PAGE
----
The Move Away From Paper and Covering Costs

July 17, 2013

Kindle Fire HDIn the past month, I have seen a variety of scenarios that demonstrate some of the ways that the media we consume is changing. You, as a consumer of media, may not be happy with the changes. If you aren’t happy, it is something you’ll have to accept as the changes are going to continue being made. I will also explain why users feel “entitled” to something that just isn’t realistic.

A Local Newspaper

Let’s start by talking about a newspaper I read online most days. Like many of you, I have my personal interests and they are best served by a media outlet that may be far away. In this case it is a “newspaper” for a town of around 100,000 people. In days past, newspapers were supported mainly by advertisers with subscriptions helping to cover costs. Like many, I read the articles on the Web and those articles have traditionally been free.

Recently a change was made at this particular paper (Web site) so that you had to answer a one-question “survey” by Google every 24 hours in order to read the entire article. Numerous readers reacted with disgust at this change. I don’t have a chance to ask those readers directly, but let me ask a few rhetorical questions.

In the case of the sports page of this newspaper, they have at least five writers/photographers contributing articles on a regular basis and more staff to edit/post that content. Those salaries need to be paid. As they are covering sporting events, there are expenses for traveling to the games. As a newspaper, they don’t have any “products” to sell, just content of interest. Yes, there are ads appearing on the Web pages. Many users use ad-blocking software and I’ve yet to see an ad on their pages for a product or service that I could use. So if you think the ads on a Web page support the cost of the content, you are mistaken in almost every case including this one.

So if there are costs for these stories and the advertising doesn’t cover the cost, how should the newspaper generate the needed revenue? Some newspapers charge a monthly subscription to read the content online. In this case, I can only guess that the revenue from the survey is allowing them to continue to offer the articles for free and the survey requires minimal effort to keep the content free.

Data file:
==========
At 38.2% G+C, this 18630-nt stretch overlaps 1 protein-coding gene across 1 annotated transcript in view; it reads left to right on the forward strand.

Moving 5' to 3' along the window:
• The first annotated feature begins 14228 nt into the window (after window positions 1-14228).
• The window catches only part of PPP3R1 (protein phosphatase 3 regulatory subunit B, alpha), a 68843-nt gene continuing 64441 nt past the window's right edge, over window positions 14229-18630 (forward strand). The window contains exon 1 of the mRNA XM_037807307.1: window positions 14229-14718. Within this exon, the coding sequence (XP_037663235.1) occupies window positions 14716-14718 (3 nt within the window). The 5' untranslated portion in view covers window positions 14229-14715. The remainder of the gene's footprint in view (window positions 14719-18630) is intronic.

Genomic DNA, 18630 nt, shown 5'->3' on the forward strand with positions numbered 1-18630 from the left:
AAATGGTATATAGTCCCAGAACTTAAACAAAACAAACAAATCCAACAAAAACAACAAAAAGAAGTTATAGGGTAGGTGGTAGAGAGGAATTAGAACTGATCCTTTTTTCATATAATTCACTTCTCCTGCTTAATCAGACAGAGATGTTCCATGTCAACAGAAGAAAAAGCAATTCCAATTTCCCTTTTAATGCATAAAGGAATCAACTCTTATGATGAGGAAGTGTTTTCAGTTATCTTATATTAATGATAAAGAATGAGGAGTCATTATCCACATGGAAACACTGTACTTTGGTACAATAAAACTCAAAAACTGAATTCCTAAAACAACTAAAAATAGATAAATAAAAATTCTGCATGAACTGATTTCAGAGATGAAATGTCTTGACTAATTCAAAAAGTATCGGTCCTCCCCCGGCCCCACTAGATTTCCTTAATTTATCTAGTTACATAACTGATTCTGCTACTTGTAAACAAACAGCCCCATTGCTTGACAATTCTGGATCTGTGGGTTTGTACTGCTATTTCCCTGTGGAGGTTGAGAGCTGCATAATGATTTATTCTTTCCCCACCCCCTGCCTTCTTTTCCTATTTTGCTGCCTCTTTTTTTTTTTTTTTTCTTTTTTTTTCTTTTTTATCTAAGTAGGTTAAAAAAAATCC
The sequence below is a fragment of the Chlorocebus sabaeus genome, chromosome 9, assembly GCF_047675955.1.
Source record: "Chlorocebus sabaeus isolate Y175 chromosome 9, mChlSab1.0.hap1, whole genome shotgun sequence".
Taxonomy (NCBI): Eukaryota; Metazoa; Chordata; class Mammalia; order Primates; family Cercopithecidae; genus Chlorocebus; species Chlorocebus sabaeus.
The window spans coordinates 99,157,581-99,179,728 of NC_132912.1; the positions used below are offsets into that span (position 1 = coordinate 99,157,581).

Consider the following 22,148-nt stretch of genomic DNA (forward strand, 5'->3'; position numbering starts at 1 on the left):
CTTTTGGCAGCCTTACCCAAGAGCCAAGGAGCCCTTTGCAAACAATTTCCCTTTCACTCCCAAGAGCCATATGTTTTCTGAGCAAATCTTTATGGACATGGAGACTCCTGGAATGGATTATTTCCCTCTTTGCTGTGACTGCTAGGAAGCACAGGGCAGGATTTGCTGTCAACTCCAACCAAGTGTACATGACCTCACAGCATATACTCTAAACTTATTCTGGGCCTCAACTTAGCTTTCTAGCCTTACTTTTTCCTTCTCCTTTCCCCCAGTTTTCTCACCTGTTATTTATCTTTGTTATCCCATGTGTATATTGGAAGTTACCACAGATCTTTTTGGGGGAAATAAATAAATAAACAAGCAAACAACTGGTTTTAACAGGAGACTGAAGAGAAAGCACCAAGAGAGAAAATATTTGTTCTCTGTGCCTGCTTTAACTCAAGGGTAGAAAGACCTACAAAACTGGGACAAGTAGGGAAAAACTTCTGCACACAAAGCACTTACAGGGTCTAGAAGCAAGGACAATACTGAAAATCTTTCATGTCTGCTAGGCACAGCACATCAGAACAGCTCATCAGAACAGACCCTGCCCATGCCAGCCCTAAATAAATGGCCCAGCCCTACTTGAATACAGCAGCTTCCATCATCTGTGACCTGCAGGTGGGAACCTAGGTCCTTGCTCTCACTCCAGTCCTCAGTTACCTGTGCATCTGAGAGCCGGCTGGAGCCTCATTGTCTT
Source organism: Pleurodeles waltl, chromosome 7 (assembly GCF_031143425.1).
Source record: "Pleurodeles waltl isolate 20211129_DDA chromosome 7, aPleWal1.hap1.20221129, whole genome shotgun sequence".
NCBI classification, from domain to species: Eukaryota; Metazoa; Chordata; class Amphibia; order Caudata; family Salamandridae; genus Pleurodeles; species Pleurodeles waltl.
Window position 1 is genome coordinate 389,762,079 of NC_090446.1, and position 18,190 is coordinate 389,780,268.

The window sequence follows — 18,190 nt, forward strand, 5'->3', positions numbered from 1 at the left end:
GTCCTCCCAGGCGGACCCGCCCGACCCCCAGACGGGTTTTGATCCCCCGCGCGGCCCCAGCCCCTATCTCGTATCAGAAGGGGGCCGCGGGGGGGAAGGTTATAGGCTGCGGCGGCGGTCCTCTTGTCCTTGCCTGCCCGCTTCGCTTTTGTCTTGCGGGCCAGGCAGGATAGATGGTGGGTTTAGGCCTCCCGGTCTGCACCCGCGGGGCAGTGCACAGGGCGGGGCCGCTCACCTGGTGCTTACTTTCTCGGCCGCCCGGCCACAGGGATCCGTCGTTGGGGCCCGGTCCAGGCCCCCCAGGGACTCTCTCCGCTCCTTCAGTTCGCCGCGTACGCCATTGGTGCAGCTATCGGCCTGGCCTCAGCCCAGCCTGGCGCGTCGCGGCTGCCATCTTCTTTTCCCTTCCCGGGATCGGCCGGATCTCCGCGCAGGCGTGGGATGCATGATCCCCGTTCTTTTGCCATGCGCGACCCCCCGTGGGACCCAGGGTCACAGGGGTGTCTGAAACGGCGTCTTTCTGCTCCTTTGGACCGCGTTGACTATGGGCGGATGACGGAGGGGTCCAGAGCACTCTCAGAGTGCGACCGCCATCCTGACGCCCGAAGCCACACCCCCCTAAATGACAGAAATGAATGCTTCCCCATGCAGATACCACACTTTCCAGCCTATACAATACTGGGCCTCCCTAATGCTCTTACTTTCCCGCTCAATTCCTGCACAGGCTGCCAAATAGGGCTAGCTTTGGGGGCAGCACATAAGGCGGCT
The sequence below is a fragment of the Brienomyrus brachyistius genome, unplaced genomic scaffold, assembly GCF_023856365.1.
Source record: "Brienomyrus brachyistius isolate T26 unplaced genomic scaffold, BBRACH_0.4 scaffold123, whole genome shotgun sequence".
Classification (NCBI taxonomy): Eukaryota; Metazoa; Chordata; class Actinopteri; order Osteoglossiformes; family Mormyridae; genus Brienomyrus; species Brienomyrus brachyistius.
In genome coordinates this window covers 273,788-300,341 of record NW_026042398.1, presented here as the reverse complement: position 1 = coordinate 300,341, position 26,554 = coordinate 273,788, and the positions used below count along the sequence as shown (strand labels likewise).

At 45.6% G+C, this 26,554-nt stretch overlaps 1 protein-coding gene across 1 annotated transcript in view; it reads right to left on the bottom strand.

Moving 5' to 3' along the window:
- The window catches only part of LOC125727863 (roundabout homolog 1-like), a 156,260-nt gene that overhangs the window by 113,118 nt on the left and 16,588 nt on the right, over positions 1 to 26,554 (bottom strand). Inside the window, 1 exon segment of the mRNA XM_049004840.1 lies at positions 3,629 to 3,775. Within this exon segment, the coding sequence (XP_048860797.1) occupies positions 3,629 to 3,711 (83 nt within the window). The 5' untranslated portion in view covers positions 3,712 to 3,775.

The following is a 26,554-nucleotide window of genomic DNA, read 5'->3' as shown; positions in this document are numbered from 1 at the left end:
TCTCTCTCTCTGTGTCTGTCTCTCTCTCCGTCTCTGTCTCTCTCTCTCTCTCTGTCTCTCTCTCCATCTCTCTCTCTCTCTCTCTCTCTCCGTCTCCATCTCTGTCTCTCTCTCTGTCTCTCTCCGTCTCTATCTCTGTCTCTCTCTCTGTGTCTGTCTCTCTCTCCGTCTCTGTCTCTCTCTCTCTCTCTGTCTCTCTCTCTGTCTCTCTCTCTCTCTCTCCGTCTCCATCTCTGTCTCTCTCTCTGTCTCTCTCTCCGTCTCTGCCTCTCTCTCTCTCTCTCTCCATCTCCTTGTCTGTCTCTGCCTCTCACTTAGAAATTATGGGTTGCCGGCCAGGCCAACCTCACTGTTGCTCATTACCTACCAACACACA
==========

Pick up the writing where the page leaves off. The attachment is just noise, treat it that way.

I know that many visitors to the Graphics Unleashed site want us to remove all ads, not sell any products and simply provide information for free. Not only do they “want” that, they feel “entitled” to this free content. The users who complain the loudest are also the ones who have never purchased anything. Does it surprise you that I listen more to visitors who are financially supportive of the work I do? Creating content has a cost and someone needs to pay for it. Complaining to content providers who are simply trying to pay for content creation without providing a viable alternative isn’t going to solve the problem. Can you afford to give away your products or services for free?

The Nation’s News(paper)

USA Today has labeled itself as “The Nation’s Newspaper” for years. Now the tagline at the top of the front page says “The Nation’s News” as they acknowledge that many readers consume the news on a screen of some sort. I have been a paid subscriber to the printed newspaper since the 80s. Like many, it is a part of my daily life to read the paper and stay current with the news.

Have you tried to read a newspaper on an airplane lately? You almost have to be a contortionist to open the paper and read it without being in the personal space of your seatmate or in the middle of the aisle. Recently I downloaded the USA Today app to my phone and Kindle tablet. With one button push, I can download all of the news for the day to the tablet. Reading the newspaper on the plane is so much easier this way!

For those who refuse to pay for content, the app is completely free (at least for now).

PC World

With my most recent issue of PC World there was an extra cover page explaining how it would be the last printed version of the magazine. I’m not surprised as the magazine has gotten thinner over the years and the number of advertisers has continued to drop. Somebody has to pay for the cost of creating and printing a full-color magazine and mailing it to subscribers. Sorry folks, but the $20 or so that they charge for a year’s subscription doesn’t even come close to covering the costs.

PC World also has an app for tablets and phones. While the app is free, the ability to download each month’s magazine requires a subscription. Yes, I would prefer a printed magazine. Yet I also understand that the move to digital allows them to continue providing the content I enjoy reading.

If your favorite content provider makes changes in the way that you receive the content, you’ll have to make a decision if you want to continue to read the content. You can stomp your feet and complain about the method the content provider has chosen to remain in business, but it will do no good. Please realize it is a business and that the folks providing the content want to keep a roof over their head and food on their table. Supporting their efforts to cover their costs isn’t really too much to ask and you might actually find it isn’t so bad.

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